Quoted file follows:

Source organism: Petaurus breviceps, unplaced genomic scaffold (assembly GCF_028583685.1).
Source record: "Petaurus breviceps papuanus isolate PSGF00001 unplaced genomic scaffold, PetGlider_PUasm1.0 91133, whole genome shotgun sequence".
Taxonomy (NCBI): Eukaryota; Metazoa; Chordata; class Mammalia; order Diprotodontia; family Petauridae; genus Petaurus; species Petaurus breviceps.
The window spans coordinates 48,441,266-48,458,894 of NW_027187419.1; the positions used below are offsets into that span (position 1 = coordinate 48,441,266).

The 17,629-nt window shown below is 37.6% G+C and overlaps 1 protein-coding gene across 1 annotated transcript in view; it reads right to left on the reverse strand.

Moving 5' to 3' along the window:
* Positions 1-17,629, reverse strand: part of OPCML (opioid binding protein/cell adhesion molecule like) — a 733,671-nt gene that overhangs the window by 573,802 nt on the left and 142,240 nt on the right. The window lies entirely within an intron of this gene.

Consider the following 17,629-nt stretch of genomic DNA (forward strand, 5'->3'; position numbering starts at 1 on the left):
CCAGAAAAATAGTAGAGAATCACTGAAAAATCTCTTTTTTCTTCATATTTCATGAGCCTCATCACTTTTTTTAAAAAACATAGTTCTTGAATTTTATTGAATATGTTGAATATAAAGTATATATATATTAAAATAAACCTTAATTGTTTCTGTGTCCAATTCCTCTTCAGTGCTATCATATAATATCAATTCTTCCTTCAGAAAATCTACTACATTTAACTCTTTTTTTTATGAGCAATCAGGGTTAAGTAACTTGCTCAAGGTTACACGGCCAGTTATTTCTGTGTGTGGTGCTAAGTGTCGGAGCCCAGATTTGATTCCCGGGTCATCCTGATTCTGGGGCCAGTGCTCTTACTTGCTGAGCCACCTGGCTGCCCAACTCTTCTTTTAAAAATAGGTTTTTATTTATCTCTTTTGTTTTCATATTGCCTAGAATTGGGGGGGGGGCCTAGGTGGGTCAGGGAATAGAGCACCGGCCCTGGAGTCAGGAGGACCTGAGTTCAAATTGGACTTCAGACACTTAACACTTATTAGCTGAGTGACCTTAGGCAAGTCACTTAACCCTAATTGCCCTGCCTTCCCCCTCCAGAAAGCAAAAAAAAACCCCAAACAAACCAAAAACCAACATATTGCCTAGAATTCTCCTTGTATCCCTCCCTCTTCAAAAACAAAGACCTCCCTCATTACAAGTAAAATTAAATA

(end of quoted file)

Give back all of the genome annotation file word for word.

Source organism: Petaurus breviceps, unplaced genomic scaffold (assembly GCF_028583685.1).
Source record: "Petaurus breviceps papuanus isolate PSGF00001 unplaced genomic scaffold, PetGlider_PUasm1.0 91133, whole genome shotgun sequence".
Taxonomy (NCBI): Eukaryota; Metazoa; Chordata; class Mammalia; order Diprotodontia; family Petauridae; genus Petaurus; species Petaurus breviceps.
The window spans coordinates 48,441,266-48,458,894 of NW_027187419.1; the positions used below are offsets into that span (position 1 = coordinate 48,441,266).

The 17,629-nt window shown below is 37.6% G+C and overlaps 1 protein-coding gene across 1 annotated transcript in view; it reads right to left on the reverse strand.

Moving 5' to 3' along the window:
* Positions 1-17,629, reverse strand: part of OPCML (opioid binding protein/cell adhesion molecule like) — a 733,671-nt gene that overhangs the window by 573,802 nt on the left and 142,240 nt on the right. The window lies entirely within an intron of this gene.

Consider the following 17,629-nt stretch of genomic DNA (forward strand, 5'->3'; position numbering starts at 1 on the left):
CCAGAAAAATAGTAGAGAATCACTGAAAAATCTCTTTTTTCTTCATATTTCATGAGCCTCATCACTTTTTTTAAAAAACATAGTTCTTGAATTTTATTGAATATGTTGAATATAAAGTATATATATATTAAAATAAACCTTAATTGTTTCTGTGTCCAATTCCTCTTCAGTGCTATCATATAATATCAATTCTTCCTTCAGAAAATCTACTACATTTAACTCTTTTTTTTATGAGCAATCAGGGTTAAGTAACTTGCTCAAGGTTACACGGCCAGTTATTTCTGTGTGTGGTGCTAAGTGTCGGAGCCCAGATTTGATTCCCGGGTCATCCTGATTCTGGGGCCAGTGCTCTTACTTGCTGAGCCACCTGGCTGCCCAACTCTTCTTTTAAAAATAGGTTTTTATTTATCTCTTTTGTTTTCATATTGCCTAGAATTGGGGGGGGGGCCTAGGTGGGTCAGGGAATAGAGCACCGGCCCTGGAGTCAGGAGGACCTGAGTTCAAATTGGACTTCAGACACTTAACACTTATTAGCTGAGTGACCTTAGGCAAGTCACTTAACCCTAATTGCCCTGCCTTCCCCCTCCAGAAAGCAAAAAAAAACCCCAAACAAACCAAAAACCAACATATTGCCTAGAATTCTCCTTGTATCCCTCCCTCTTCAAAAACAAAGACCTCCCTCATTACAAGTAAAATTAAATA